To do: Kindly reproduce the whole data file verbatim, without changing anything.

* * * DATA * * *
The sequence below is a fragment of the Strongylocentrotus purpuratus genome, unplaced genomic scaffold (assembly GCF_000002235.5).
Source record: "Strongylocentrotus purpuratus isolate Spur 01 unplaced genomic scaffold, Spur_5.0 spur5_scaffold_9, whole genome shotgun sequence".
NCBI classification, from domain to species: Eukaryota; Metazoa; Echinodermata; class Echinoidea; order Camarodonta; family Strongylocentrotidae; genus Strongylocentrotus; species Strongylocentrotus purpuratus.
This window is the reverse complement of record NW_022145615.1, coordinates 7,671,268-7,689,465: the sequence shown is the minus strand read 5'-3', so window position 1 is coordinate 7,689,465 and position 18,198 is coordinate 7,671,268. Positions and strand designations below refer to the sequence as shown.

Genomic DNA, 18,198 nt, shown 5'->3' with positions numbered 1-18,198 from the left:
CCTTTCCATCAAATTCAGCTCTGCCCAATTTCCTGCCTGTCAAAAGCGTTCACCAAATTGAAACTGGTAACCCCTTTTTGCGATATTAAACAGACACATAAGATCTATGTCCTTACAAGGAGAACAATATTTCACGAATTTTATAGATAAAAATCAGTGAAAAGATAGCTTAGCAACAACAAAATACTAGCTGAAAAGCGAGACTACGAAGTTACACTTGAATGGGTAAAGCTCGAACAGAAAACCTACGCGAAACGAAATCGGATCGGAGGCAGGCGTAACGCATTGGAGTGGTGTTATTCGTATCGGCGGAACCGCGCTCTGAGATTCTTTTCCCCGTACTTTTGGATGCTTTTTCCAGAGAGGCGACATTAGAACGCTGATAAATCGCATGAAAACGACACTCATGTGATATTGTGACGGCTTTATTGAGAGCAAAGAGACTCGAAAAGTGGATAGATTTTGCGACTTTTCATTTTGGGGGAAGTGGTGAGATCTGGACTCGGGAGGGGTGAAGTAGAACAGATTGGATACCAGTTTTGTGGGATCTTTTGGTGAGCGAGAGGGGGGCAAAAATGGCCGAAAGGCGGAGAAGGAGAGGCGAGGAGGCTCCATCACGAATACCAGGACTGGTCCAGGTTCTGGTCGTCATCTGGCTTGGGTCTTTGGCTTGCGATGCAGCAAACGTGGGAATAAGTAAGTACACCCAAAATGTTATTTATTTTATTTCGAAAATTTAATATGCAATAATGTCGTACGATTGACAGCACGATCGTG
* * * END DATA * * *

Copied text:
The sequence below is a fragment of the Strongylocentrotus purpuratus genome, unplaced genomic scaffold (assembly GCF_000002235.5).
Source record: "Strongylocentrotus purpuratus isolate Spur 01 unplaced genomic scaffold, Spur_5.0 spur5_scaffold_9, whole genome shotgun sequence".
NCBI classification, from domain to species: Eukaryota; Metazoa; Echinodermata; class Echinoidea; order Camarodonta; family Strongylocentrotidae; genus Strongylocentrotus; species Strongylocentrotus purpuratus.
This window is the reverse complement of record NW_022145615.1, coordinates 7,671,268-7,689,465: the sequence shown is the minus strand read 5'-3', so window position 1 is coordinate 7,689,465 and position 18,198 is coordinate 7,671,268. Positions and strand designations below refer to the sequence as shown.

Genomic DNA, 18,198 nt, shown 5'->3' with positions numbered 1-18,198 from the left:
CCTTTCCATCAAATTCAGCTCTGCCCAATTTCCTGCCTGTCAAAAGCGTTCACCAAATTGAAACTGGTAACCCCTTTTTGCGATATTAAACAGACACATAAGATCTATGTCCTTACAAGGAGAACAATATTTCACGAATTTTATAGATAAAAATCAGTGAAAAGATAGCTTAGCAACAACAAAATACTAGCTGAAAAGCGAGACTACGAAGTTACACTTGAATGGGTAAAGCTCGAACAGAAAACCTACGCGAAACGAAATCGGATCGGAGGCAGGCGTAACGCATTGGAGTGGTGTTATTCGTATCGGCGGAACCGCGCTCTGAGATTCTTTTCCCCGTACTTTTGGATGCTTTTTCCAGAGAGGCGACATTAGAACGCTGATAAATCGCATGAAAACGACACTCATGTGATATTGTGACGGCTTTATTGAGAGCAAAGAGACTCGAAAAGTGGATAGATTTTGCGACTTTTCATTTTGGGGGAAGTGGTGAGATCTGGACTCGGGAGGGGTGAAGTAGAACAGATTGGATACCAGTTTTGTGGGATCTTTTGGTGAGCGAGAGGGGGGCAAAAATGGCCGAAAGGCGGAGAAGGAGAGGCGAGGAGGCTCCATCACGAATACCAGGACTGGTCCAGGTTCTGGTCGTCATCTGGCTTGGGTCTTTGGCTTGCGATGCAGCAAACGTGGGAATAAGTAAGTACACCCAAAATGTTATTTATTTTATTTCGAAAATTTAATATGCAATAATGTCGTACGATTGACAGCACGATCGTG